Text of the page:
Wall Street had another reasonably good session on Wednesday as investors carried some positive momentum from Tuesday's big gains. The Dow Jones Industrial Average posted another triple-digit advance, and other major market benchmarks saw similar-sized percentage gains. Investors seemed to grow more optimistic about stocks because of the idea that the Fed could step in to support the economy if necessary. Yet some companies still fell short of what their shareholders wanted to see. GameStop (GME 3.71%), Pivotal Software (PVTL), and G-III Apparel Group (GIII 2.89%) were among the worst performers. Here's why they did so poorly.

Full stop for GameStop

Shares of GameStop plunged nearly 36% after the video game retailer reported its fiscal first-quarter financial results. GameStop said that total revenue dropped 13% on a 10.3% decline in comparable-store sales, with a 35% drop in new hardware sales proving to be exceptionally disappointing. GameStop's efforts to sell pre-owned consoles and games haven't been able to turn its results around elsewhere, and the company said it would stop paying its dividend in order to preserve cash. Yet with $436 million in outstanding debt that's coming due in 2021, the clock is ticking for GameStop to come up with a better way to reinvent itself and recover from its downward spiral.

Standalone GameStop location as seen from outside.

Image source: GameStop.

Pivotal pivots lower

Pivotal Software's stock saw an even larger 41% move lower following its release of its fiscal first-quarter financial report. The cloud platform provider's subscription revenue grew 43% from year-ago levels on a 13% rise in customers, and it boasted greater sales from existing customers. Yet investors weren't satisfied with Pivotal's overall revenue growth of 19%, and despite narrowing losses, weakening guidance for the full 2020 fiscal year weighed on investor sentiment. With so many other cloud-based companies seeing stronger growth, Pivotal could have trouble reassuring its shareholders that it can get itself moving back in the right direction in short order, and some stock analysts piled on in downgrading the stock and reducing their own expectations for stock performance in the foreseeable future.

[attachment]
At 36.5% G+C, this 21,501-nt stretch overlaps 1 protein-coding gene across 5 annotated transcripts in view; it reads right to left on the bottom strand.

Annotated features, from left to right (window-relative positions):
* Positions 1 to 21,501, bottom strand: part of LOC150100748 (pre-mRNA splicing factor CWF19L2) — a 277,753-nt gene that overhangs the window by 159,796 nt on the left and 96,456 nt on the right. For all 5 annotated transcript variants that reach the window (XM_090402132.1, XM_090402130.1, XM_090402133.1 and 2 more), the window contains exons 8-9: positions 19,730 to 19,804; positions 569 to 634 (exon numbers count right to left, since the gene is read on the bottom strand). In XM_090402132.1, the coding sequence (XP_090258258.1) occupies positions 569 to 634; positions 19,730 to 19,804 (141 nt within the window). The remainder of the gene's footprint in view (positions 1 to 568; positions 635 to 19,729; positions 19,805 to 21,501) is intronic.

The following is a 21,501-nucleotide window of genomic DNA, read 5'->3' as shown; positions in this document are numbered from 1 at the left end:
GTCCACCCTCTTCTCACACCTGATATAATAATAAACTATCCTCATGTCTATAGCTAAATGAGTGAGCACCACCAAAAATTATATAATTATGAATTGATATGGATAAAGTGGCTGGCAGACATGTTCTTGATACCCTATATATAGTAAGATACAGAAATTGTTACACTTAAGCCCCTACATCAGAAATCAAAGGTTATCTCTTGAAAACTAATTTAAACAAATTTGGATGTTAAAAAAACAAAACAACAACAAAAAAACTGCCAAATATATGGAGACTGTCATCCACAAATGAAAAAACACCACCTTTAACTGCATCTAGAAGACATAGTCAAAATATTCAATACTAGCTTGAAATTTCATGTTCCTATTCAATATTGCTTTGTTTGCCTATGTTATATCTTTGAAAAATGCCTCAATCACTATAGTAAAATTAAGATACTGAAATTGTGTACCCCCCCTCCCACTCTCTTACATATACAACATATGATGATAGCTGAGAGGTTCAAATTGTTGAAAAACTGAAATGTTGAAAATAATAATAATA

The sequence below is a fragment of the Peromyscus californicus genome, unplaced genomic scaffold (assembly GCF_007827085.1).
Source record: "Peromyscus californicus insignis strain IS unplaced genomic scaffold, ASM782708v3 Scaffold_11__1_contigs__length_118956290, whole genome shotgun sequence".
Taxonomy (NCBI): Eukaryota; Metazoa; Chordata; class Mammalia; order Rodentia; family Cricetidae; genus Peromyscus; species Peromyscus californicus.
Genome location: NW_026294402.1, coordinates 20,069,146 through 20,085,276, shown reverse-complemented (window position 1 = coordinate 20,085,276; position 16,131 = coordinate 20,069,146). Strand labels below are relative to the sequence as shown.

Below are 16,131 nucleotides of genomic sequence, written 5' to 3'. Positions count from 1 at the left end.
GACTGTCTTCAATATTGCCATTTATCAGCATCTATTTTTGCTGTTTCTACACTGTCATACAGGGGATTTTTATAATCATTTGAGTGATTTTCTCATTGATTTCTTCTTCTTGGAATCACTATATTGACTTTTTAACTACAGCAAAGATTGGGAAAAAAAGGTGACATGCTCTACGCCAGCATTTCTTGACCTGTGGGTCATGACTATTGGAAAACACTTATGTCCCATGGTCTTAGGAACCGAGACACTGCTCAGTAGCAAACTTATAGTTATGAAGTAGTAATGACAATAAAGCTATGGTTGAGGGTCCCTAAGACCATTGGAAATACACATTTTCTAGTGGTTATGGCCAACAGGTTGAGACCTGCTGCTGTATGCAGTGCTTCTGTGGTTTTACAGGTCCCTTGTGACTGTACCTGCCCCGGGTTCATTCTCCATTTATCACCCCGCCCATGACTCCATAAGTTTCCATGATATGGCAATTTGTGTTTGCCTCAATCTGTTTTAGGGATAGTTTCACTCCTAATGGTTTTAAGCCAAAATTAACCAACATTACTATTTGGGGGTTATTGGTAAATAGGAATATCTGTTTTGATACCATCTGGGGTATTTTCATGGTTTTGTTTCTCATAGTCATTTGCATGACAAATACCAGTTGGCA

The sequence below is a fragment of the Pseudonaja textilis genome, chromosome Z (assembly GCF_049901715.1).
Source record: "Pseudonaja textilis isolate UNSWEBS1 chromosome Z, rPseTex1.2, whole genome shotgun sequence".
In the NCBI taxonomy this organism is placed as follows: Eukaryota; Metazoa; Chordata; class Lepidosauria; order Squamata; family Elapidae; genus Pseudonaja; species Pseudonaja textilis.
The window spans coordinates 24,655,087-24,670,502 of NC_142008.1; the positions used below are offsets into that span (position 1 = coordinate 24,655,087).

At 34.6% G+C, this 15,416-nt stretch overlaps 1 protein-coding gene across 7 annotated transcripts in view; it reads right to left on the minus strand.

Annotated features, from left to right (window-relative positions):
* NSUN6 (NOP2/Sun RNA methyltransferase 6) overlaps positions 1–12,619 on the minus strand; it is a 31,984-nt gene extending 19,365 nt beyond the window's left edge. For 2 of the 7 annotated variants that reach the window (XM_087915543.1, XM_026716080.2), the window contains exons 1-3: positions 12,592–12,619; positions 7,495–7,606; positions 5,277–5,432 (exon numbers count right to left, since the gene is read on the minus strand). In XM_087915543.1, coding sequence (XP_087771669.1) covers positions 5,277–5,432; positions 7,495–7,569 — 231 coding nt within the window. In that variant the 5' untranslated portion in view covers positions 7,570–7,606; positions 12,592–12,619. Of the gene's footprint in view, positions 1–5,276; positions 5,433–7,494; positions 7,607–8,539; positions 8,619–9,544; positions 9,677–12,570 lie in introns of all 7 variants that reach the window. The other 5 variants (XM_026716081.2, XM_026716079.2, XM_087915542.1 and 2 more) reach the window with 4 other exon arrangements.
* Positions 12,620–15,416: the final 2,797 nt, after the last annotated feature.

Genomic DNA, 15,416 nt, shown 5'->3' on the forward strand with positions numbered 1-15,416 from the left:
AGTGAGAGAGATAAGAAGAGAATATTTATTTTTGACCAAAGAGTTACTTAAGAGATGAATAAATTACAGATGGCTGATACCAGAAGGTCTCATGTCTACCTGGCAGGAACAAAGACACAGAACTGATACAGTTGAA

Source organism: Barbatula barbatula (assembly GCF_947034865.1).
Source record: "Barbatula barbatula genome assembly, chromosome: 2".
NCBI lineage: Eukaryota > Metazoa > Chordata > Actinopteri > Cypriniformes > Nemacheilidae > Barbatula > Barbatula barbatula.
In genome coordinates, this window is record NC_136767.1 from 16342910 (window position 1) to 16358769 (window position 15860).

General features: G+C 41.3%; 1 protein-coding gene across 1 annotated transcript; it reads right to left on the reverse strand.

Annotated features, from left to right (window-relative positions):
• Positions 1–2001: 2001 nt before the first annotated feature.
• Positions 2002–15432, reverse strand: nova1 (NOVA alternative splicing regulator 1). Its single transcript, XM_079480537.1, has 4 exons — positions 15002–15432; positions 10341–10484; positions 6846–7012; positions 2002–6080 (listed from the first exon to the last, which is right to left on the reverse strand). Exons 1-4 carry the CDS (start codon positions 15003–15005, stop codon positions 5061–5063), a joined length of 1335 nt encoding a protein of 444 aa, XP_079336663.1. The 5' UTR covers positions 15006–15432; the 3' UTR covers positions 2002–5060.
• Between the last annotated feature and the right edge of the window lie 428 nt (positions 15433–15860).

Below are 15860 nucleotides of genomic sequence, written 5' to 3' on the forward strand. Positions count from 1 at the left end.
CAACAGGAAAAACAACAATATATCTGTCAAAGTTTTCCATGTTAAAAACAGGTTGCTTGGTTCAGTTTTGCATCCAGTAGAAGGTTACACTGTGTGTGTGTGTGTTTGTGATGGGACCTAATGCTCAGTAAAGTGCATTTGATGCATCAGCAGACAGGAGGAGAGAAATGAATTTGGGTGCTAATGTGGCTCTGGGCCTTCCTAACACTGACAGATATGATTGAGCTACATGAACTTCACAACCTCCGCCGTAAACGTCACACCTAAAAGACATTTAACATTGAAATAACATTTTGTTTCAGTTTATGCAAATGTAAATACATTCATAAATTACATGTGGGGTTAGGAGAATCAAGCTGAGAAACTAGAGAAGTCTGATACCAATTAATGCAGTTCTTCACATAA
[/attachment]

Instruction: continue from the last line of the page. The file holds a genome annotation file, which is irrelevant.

G-III can't escape a tough retail environment

Finally, shares of G-III Apparel Group fell 9%. The company behind the Calvin Klein, DKNY, and Tommy Hilfiger brands saw modest gains in the fiscal first quarter, including a 3.6% rise in sales and slightly healthier growth in adjusted net income. CEO Morris Goldfarb pointed to wholesale success with its well-known brand portfolio, and despite acknowledging disruptive influences in retail, he believes that G-III is doing well. Yet the company admitted that it hadn't yet tried to evaluate possible future increases in tariffs as part of its forward guidance. With so much uncertainty on the trade front, investors in G-III and other apparel companies appear to be more nervous than usual, and it could take a while for shareholders to get comfortable with the stock again.